It’s Only Words

Carolyn Roberts

I made an astonishing discovery recently. Maybe not that astonishing compared with, say, the breakthroughs of Pasteur, or Columbus, or whoever invented GHD hair straighteners. But it was certainly significant for me. My discovery was this: my boyfriend does not listen to song lyrics. He doesn’t notice them. He has — and this is the bit that really floored me — no idea what songs are about. In fact, he was confused by the notion that songs could be about anything.

For me, this is utterly baffling. Listening to a song without hearing the words seems like reading a novel without noticing the plot, characters or dialogue. Part of my enjoyment of a song comes from lyrics that are well crafted, or insightful, or significant. And if the words are terrible, or convey something blatantly stupid, then every time I hear the song I get more annoyed about it. Eventually, just hearing the opening chords sends me storming over to the radio to switch it off and embark on a rant about idiotic music-buyers.

Case in point: James Blunt, You’re Beautiful. I realise that many people are irritated enough by James Blunt’s strange squawky voice and insipid haircut, without having to listen to his lyrics. But this song is particularly infuriating, because it doesn’t make any sense. Allow me to demonstrate.

We join James in verse 1, when he tells us, “She smiled at me on the subway, she was with another man. But I won’t lose no sleep on that, cos I’ve got a plan”.

Ah - this is a story of intrigue. He’s met a girl, she’s already with someone, but fear not, James has a plan! Brilliant! Maybe he’s going to pretend to be a flower delivery person, and win her over with his beautiful blooms? Or perhaps he’s planning to keep getting that same subway train until he sees her on her own and can make his move? Or it might be more sinister: will the song turn out to be an account of his plans for stalking and eventually killing this unfortunate woman? The possibilities, they are overwhelming me!

But wait - then we get to the chorus. “I saw your face, in a crowded place, and I don’t know what to do. Cos I’ll never be with you.”

James, what happened? You had a plan! How did it go so wrong in the space of two verses? Is this the standard of planning that you learned in the army?

This is exactly the sort of lyrical inconsistency that drives me to distraction. I don’t wish to be too harsh on songwriters - having just written the first draft of a novel, I know that it is easy to lose track and find that chapter ten completely contradicts everything you wrote in chapter one. In my own novel, I accidentally wrote a whole scene based on a conversation between the main character and the father that I’d killed off several pages earlier. But come on James, this is only two verses - three, if you include the odd “My life is brilliant” bit at the start. How hard can it be to avoid contradicting yourself over 194 words, 27 of which are either “you’re”, “beautiful”, or “la”? (Yes, I did just count them. No, I’m not proud of myself).

It’s not just downright stupid lyrics that bother me. I am discomfited by songs that promote dubious values, too. I don’t just mean songs with obviously offensive messages - I imagine I am not alone in finding the works of Roy “Chubby” Brown a bit hard to take. But consider, for example, the current song by Amerie, Take Control of Me. The chorus goes, “And I want ya, and I need ya, and I’ll do anything to please ya, I just want you to take control of me.”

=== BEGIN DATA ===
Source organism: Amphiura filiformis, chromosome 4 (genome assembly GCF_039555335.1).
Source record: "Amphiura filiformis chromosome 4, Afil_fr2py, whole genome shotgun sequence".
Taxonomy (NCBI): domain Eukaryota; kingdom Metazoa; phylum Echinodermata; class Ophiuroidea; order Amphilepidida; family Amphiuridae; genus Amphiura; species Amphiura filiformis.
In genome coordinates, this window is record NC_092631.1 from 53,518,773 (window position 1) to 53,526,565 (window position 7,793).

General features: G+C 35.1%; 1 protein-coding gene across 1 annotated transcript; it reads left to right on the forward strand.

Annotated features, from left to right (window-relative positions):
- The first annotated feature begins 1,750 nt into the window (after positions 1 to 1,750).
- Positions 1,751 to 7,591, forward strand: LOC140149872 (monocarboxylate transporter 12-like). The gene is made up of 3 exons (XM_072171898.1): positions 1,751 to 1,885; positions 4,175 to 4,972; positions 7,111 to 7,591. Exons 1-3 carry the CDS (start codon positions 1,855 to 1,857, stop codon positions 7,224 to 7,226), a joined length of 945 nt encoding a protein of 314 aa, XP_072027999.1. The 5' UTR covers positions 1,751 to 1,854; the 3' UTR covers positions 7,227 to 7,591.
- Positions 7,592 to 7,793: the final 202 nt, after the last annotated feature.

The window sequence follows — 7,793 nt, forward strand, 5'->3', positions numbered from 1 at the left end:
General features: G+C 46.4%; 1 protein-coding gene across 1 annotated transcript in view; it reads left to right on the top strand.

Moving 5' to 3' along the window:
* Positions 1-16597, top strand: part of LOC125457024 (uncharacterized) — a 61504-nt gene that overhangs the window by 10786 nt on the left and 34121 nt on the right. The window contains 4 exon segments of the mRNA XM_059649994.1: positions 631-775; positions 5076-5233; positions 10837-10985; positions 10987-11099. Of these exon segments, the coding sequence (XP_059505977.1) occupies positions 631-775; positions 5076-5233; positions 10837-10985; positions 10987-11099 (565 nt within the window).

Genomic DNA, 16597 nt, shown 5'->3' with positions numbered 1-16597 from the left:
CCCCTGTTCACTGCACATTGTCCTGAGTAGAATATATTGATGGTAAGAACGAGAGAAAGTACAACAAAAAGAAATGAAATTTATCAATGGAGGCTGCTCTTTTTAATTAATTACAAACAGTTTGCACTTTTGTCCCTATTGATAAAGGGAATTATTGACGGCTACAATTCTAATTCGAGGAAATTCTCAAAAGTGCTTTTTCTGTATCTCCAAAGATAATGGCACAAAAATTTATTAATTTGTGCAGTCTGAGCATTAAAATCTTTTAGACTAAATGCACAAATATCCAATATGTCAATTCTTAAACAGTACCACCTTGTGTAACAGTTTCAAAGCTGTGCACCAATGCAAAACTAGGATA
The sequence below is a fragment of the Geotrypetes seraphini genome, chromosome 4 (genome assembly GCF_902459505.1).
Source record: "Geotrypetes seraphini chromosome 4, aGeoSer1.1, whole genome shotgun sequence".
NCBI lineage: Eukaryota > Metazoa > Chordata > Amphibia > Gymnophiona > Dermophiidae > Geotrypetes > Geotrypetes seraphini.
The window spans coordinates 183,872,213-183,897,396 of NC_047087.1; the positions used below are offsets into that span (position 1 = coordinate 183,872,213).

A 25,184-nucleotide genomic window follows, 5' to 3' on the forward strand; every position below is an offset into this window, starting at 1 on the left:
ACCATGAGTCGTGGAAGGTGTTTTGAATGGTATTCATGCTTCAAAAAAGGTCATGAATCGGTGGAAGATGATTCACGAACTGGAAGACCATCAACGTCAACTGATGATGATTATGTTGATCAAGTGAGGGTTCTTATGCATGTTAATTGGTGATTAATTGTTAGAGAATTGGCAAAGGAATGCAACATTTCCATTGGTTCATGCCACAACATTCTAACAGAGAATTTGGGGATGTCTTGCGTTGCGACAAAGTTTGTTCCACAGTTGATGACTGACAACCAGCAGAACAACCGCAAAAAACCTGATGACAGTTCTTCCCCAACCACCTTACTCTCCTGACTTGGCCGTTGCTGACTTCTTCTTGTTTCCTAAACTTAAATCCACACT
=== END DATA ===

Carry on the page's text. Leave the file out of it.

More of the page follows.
They play this every week at my exercise class, so I’ve had plenty of time to think about it. As I’m lying on my mat, stretching out my quads (or possibly my hamstrings, I’m not really sure) you can be sure that no matter how hard I try not to, I will start reflecting on the lyrics. “Take control of me”? Is this really the kind of thing that a young, successful woman should be singing? What would the Pankhursts say? What kind of effect is this going to have on the impressionable young girls who buy pop music? Whatever happened to feminism? Equality? Self-respect?

Now I know, I know that pop lyrics are not intended to be taken seriously, and I try to ignore it, I really do. I realise that nobody else seems to get this upset. I know this because I’ve just checked the Wikipedia entry for Amerie’s song, and although it mentions the producer, the video, and even the “tense little groove at the song’s centre”, they say absolutely nothing about the lyrics. Nothing. Not a thing. This is incredible to me. How can you write an entire page about a song and say nothing about the lyrics? Does this mean that I am genuinely the only person that listens to the words of a song? If so, why do people bother writing them in the first place? Why doesn’t every song just go, “Whoo, la, boing boing, I’ve got a potato on my toothbrush?” Come to think of it, I think that might have featured in a song by 2 Unlimited in the early nineties.

I genuinely find this troublesome, and I would like to know - am I alone? Can nobody else hear, and object to, the nonsense that our popsters subject us to? Should I start a campaign to Bring Back Proper Pop Lyrics (with Non-Objectionable Content)? If I started a Facebook group, would anybody join?

But I suspect that no one is listening.